I’m sure that you’ve heard about Google’s driverless car by now but what you may not know is that Elton Musk from Tesla recently stated that in 2015 his cars will be “90 percent capable” of autonomous driving.
The backbone of these adaptive cruise control and collision avoidance systems is radar and/or laser, which the car manufactures began integrating into their cars a few years ago.
The problem for those owning and/or purchasing a radar detector is that most of them don’t adequately filter them out and subsequently we turn them off, rather then being annoyed from the constant bombardment of false alerts.
Blame it on the Car Manufactures
Most of the radar detector manufactures place blame squarely on the backs of the car manufactures.
As an example this is what Andy Kaufman the director of Valentine One had to say during an interview:
"Your radar detector is looking for police radar on specific bands. It is simple for the automaker to locate their frequencies far away and not interfere, but most do not care and many have placed theirs in the middle of the K-Band, the worst possible place.”
Is Digital Signal Processing the Answer?
Instead of playing the blame game the engineers over at Escort have come up with a solution to the problem called Digital Signal Processing (DSL).
NASA first introduced this DSL technology so they could communicate with their space probes traveling through deep space. Here is how it works.
The incoming analog radar signal is digitized and then a mathematical algorithm is used to look for the DNA of a police radar signal and then separates it out from all the background noise.
Escort then patented this new technology and introduced it into their new Passport radar detectors.
The result is a radar detector that can detect real police radar further away while also filtering out most of those pesky false alerts.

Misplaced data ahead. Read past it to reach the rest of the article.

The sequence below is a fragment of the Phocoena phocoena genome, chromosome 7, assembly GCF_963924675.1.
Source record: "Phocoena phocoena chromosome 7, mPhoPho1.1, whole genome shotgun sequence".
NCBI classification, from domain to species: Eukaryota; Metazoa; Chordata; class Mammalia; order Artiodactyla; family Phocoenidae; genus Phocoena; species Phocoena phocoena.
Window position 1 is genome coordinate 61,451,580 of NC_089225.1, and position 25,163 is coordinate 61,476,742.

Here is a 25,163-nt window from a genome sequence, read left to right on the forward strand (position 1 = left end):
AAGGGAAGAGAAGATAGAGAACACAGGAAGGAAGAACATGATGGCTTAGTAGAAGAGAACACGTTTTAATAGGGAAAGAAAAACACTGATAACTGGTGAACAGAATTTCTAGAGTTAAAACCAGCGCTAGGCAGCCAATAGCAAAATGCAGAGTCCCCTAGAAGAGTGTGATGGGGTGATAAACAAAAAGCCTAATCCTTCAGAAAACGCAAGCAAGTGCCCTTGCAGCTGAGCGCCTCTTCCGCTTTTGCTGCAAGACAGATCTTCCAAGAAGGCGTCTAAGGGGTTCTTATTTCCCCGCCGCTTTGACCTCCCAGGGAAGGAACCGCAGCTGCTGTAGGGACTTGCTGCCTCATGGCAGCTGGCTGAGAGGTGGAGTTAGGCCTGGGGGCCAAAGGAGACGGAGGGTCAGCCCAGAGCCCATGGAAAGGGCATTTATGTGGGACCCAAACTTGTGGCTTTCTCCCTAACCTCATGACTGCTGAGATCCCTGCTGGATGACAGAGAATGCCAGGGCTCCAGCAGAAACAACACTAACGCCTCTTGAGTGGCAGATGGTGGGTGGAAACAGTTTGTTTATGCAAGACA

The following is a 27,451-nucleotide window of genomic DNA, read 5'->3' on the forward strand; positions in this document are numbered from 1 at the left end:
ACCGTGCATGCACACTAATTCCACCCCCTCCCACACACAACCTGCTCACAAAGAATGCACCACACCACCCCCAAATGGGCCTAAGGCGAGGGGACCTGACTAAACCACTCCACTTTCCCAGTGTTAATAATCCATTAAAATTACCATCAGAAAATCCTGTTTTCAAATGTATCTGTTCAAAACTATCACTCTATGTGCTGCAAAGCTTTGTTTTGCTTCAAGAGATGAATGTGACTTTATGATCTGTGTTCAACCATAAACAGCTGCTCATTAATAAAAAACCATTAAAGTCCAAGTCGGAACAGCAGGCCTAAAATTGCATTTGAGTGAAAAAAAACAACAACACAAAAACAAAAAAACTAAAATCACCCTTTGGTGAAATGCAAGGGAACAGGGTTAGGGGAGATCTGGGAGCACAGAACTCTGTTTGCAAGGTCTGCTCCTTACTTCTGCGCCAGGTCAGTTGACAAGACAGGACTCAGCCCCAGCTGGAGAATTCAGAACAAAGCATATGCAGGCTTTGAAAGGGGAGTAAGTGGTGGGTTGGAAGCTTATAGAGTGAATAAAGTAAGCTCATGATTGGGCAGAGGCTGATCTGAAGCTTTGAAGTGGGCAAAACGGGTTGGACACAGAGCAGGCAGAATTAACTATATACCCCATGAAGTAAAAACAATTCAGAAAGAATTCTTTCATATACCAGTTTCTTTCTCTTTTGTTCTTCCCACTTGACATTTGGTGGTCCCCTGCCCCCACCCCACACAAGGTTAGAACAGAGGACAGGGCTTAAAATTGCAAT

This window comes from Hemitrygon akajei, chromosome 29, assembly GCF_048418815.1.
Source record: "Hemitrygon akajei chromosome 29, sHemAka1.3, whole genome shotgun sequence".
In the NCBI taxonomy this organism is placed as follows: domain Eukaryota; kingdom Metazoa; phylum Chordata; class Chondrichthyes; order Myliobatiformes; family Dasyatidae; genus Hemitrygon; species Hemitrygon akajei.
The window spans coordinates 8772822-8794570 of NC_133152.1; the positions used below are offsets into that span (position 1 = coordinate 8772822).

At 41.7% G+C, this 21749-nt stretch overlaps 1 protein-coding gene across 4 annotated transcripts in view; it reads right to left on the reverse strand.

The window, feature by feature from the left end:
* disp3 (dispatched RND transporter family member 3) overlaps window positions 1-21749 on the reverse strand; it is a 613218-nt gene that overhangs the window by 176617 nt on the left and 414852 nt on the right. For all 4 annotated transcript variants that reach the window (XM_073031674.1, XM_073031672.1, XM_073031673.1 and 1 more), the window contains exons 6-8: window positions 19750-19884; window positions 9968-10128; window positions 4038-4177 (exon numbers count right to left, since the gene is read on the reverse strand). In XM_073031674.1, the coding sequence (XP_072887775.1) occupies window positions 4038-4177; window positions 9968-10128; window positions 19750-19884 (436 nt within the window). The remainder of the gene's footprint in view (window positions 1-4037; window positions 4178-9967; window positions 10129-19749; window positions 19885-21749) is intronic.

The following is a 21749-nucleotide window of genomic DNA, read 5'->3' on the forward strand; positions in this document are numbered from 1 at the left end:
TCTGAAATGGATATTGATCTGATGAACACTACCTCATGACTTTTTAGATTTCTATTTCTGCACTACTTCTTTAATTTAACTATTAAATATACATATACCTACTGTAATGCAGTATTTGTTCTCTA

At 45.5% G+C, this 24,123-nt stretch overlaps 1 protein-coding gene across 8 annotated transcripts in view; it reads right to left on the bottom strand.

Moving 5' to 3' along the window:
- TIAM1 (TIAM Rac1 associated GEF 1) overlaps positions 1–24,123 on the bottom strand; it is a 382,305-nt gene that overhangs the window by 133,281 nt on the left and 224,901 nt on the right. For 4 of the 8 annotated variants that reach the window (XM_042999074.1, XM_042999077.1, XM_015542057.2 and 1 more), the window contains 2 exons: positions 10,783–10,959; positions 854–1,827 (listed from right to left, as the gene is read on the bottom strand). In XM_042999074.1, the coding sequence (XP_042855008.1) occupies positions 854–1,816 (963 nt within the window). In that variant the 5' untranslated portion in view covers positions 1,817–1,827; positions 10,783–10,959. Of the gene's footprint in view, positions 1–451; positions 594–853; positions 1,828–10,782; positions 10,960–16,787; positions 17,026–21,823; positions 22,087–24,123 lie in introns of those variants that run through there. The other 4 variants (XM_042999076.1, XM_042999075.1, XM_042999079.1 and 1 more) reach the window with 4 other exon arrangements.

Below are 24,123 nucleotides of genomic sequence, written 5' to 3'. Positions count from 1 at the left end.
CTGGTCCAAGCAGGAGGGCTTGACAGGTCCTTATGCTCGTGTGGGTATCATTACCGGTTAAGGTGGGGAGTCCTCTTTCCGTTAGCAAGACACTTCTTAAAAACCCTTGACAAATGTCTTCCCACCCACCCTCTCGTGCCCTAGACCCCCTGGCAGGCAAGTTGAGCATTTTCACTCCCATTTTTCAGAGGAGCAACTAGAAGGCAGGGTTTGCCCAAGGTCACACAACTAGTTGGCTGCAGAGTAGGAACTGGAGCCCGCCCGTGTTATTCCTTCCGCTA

Escort vs. Valentine One
Car and Driver magazine did a comprehensive comparison test of the Escort Max and the Valentine One for their January 2014 issue.
Here is what they had to say about the Valentine One:
“One annoyance is incessant false alarms—the Valentine’s filtering isn’t very effective. On our 22-mile loop, the V1 called out 53 threats in its most selective mode, which reduces but doesn’t eliminate X-band alerts. Turning off X-band is an involved process that you wouldn’t bother with on an interstate exit ramp. Determining what’s a cop and what’s not is left to the driver…”
And here is what they had to say about the Max:
“Passport uses a new type of digital signal processing (DSP), which can reduce false alarms from some non-police-radar sources. Think of DSP as a pair of Bose noise-canceling headphones for radar reporting. By reliably identifying noise, the Max can focus on real police-radar threats, leading to faster and more accurate warnings.”
Win Back Your Freedom and Enjoyment of the Open Road
Yes, this DSL technology is a little more of an investment.
But isn’t it worth not having to listen to the constant chatter and having the piece of mind knowing that when your detector does alert, its to a real police threat and not the car beside you?
This site is owned and managed by "Radar Roy," a retired police officer and certified traffic radar instructor, who is considered a leading expert in the speed counter measurement industry.
To learn more about Roy, read his radar detector reviews or download his free radar detector eBook click here.
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